Flowers: Hardy annuals are safe to plant now. Add long-blooming color with petunias, pansies, dianthus, and snapdragons. If you want to plant impatiens, geraniums, fuschias, and more tender annuals in the ground, wait til mid-month when you’re sure all frost danger has passed and night-time temps stay over 50 degrees.
All summer-flowering perennials, bulbs and shrubs are prime to get in the ground before the month’s end. Plant chrysanthemums for fall color.
Water: Conserving water with an irrigation system? Prep, prime and repair before things heat up this summer.
Vegetables: Tomato plants are flying off the shelves and we know you’re excited about crops of peppers, summer squash, melons, and eggplant. Wait until your soil warms up over 70 degrees before you move your starts from the greenhouse to the garden! Using a soil thermometer is a reliable and inexpensive way to protect your investment in fresh summer edibles.
Fertilizing: New shrub, tree, and rose plantings benefit from treatment with fertilizer (slow-release for roses and acidic type for azaleas and rhododendrons). Remember to water well after application. Not sure which type of fertilizer is right for you? Come down to the garden center and we can advise you.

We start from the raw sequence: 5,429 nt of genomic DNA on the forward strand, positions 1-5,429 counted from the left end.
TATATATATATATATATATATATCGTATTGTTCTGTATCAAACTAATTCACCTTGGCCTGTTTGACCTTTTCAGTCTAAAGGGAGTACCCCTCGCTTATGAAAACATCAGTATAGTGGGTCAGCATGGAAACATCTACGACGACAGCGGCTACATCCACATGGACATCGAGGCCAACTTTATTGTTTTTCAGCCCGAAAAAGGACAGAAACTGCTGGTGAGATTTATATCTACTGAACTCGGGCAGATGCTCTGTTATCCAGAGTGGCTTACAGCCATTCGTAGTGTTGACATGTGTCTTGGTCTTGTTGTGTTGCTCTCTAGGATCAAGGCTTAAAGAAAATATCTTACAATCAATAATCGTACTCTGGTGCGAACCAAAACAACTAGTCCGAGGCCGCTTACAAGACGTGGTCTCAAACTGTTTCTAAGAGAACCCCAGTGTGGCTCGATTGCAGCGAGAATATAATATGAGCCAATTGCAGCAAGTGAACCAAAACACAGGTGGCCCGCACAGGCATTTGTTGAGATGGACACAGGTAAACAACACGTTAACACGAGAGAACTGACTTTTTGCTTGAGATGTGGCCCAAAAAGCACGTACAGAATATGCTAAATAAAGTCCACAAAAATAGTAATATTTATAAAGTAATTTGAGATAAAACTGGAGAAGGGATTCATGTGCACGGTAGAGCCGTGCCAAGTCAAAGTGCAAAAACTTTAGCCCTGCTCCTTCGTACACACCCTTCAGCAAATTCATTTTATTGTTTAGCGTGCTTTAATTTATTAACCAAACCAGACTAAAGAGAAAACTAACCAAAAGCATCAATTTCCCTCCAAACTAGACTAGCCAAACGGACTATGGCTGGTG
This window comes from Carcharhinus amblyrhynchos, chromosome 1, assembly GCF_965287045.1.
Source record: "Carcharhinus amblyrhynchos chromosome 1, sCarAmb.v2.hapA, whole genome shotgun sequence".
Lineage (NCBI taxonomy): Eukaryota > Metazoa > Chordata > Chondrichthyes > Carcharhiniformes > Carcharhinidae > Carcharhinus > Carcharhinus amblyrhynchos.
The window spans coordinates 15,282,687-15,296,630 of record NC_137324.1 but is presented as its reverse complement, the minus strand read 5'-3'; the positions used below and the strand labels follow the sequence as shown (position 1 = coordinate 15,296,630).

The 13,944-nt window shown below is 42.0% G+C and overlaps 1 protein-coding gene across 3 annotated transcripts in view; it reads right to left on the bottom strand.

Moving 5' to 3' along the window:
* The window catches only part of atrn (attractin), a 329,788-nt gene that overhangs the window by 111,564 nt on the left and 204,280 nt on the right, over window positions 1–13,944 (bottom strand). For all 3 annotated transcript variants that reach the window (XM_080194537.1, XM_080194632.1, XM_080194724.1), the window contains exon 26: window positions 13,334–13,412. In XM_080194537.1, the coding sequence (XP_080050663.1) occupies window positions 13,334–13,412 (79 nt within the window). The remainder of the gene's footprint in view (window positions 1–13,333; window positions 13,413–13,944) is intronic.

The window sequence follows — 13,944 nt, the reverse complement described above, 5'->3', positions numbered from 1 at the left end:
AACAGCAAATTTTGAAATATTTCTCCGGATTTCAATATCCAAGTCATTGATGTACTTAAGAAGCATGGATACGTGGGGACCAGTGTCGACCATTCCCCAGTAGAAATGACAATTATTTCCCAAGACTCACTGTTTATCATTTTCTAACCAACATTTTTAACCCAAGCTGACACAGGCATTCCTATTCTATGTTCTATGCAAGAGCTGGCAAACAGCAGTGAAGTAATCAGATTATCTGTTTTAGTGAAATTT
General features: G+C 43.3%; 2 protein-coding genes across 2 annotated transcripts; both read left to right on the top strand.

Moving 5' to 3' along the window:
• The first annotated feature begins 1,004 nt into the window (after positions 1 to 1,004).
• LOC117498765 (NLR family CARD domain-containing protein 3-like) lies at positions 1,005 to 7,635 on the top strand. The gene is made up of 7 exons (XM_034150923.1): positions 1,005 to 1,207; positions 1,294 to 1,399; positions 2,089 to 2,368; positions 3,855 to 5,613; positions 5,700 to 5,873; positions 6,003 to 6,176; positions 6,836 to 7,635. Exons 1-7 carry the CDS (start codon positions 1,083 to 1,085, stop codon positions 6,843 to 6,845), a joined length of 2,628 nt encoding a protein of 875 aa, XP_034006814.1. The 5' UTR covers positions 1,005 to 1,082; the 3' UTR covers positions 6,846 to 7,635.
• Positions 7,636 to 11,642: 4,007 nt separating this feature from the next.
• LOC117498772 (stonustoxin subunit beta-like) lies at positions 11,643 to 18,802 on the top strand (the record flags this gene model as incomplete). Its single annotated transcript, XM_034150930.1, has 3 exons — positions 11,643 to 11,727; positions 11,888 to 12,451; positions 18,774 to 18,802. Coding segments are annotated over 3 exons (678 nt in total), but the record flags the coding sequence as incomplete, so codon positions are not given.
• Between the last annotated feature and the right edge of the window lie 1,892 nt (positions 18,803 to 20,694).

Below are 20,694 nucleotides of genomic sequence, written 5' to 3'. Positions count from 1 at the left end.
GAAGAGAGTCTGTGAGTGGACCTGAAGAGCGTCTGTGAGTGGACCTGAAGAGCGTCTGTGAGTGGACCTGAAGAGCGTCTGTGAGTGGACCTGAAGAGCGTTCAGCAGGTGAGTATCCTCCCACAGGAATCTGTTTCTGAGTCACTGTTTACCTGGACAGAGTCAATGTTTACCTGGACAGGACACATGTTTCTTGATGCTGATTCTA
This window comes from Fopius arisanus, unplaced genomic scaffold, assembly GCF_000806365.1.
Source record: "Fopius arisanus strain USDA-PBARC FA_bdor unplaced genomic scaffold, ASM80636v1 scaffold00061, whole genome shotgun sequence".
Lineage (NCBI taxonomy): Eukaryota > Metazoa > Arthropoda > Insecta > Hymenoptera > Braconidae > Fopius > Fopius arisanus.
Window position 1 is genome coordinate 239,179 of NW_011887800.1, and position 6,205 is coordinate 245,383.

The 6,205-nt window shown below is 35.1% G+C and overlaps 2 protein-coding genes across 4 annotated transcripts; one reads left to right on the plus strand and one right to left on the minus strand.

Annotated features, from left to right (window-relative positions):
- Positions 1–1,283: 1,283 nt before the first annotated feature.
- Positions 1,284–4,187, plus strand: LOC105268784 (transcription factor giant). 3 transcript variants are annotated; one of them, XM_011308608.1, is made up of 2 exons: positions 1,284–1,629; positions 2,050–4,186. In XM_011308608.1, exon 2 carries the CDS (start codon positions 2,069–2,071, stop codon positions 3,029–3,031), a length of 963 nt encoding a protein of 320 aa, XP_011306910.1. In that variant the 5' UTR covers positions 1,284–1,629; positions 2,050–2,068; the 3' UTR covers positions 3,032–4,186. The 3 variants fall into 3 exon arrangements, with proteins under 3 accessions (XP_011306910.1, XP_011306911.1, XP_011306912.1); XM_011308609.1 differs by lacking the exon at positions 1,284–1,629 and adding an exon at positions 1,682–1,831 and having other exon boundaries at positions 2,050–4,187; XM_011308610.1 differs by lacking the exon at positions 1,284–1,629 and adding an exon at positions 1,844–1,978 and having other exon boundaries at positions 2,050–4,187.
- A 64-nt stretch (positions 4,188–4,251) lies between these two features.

Pruning: Azaleas, camellias and rhododendrons can be pruned back to eliminate frost-damaged branches in the last half of the month.
Lawn Care: De-thatch the lawn if old roots and stems at ground level exceed 1/2″ inch. Dig out perennial weeds, aerate, and overseed with grass mix if needed. Use a 3:1:2 ratio of natural, slow release fertilizer at a rate of 1 lb. of nitrogen per 1,000 sq.ft. during the last two weeks of May.
Pro tip: Set your mower blade height at 2” and leave the grass clippings where they fall. This mulch-mowing technique will feed your lawn with a natural source of slow-release nitrogen all summer.
Pests & Weeds: Get aggressive and eliminate weeds before they go to bud and seed. Herbicides will be much less effective then. Mulching is a great way conserve moisture and prevent weed seeds from germinating; you can use wood chips, shredded bark, or hay. Place mulch between and around plants from 2-4 inches deep for best results.
Put out bait or traps to keep slugs under control before they begin to reproduce. Clearing ground cover and mowing vegetation around your garden helps.
Is this list helpful? Check out the Thurston County Common Sense Garden Calendar for more.